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Humans vs corn - guess which appears to be genetically more complex ?

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posted on Nov, 19 2009 @ 05:54 PM
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I was just reading a ScienceDaily article which states that scientists have just worked out the complete genome (genetic map) of the common corn/maize plant.
Here's the article link:
www.sciencedaily.com... 3A+Latest+Science+News%29&utm_content=Google+International

As interesting as that was, what really made me pay attention was the reference made that


The sequence spans 2.3 billion DNA base-pairs and contains some 32,500 genes, or about one-third more than the human genome.

indicating that corn from the total number of genes point of view, appeared to be a more complex organism than we humans ... and truthfully, this surprised me enormously.

So a quick bit of research to confirm this and yes, corn really does have approximately 10,000 more genes than humans !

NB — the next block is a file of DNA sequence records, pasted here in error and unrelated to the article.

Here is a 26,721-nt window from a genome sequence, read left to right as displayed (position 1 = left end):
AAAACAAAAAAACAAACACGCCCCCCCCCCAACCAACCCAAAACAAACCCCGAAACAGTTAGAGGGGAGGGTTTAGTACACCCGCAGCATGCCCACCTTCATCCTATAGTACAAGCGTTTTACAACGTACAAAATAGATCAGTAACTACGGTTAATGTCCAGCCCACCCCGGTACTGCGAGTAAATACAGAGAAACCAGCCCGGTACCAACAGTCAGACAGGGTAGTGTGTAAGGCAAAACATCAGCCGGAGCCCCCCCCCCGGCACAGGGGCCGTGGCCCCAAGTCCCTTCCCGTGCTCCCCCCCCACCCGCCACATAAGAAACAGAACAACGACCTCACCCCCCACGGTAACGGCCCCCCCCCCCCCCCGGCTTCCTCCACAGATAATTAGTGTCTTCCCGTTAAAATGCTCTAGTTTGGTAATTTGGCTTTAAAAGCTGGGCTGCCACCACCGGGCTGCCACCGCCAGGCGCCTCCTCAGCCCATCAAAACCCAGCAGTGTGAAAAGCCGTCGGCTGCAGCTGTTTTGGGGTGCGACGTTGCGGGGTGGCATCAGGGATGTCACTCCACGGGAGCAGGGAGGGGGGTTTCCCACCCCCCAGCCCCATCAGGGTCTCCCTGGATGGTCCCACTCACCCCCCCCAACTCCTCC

Corn = 32,500 genes (approx)
Humans = 23,000 genes (approx)

This being a fact, wouldn't that tend to indicate that genetically, based on the gene count only, corn appears to be a more complex organism ?

And even more surprising, I came across another reference that again genetically, based on the gene count only, that humans aren't that that far removed from the lower organisms !



Surprisingly, the number of human genes seems to be less than a factor of two greater than that of many much simpler organisms, such as the roundworm and the fruit fly.



Kind of puts us humans into perspective, doesn't it ?


Anyway, just thought it had curiousity value and that other ATS members may be just as surprised as I was.




posted on Nov, 19 2009 @ 06:14 PM
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reply to post by tauristercus
 


Plants have to do everything in-situ .
Their lack of mobility has turned them into little chemical factories .We would be at a loss without their `inventiveness`.

Natures Alchemists .



posted on Nov, 19 2009 @ 06:28 PM
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The number of genes has nothing to do with the complexity of the organism. Many genes are redundant.

Complexity does not come from the number of genes but from the way in which they are used," according to Rubin.

www.genomenewsnetwork.org...



posted on Nov, 19 2009 @ 06:32 PM
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reply to post by UmbraSumus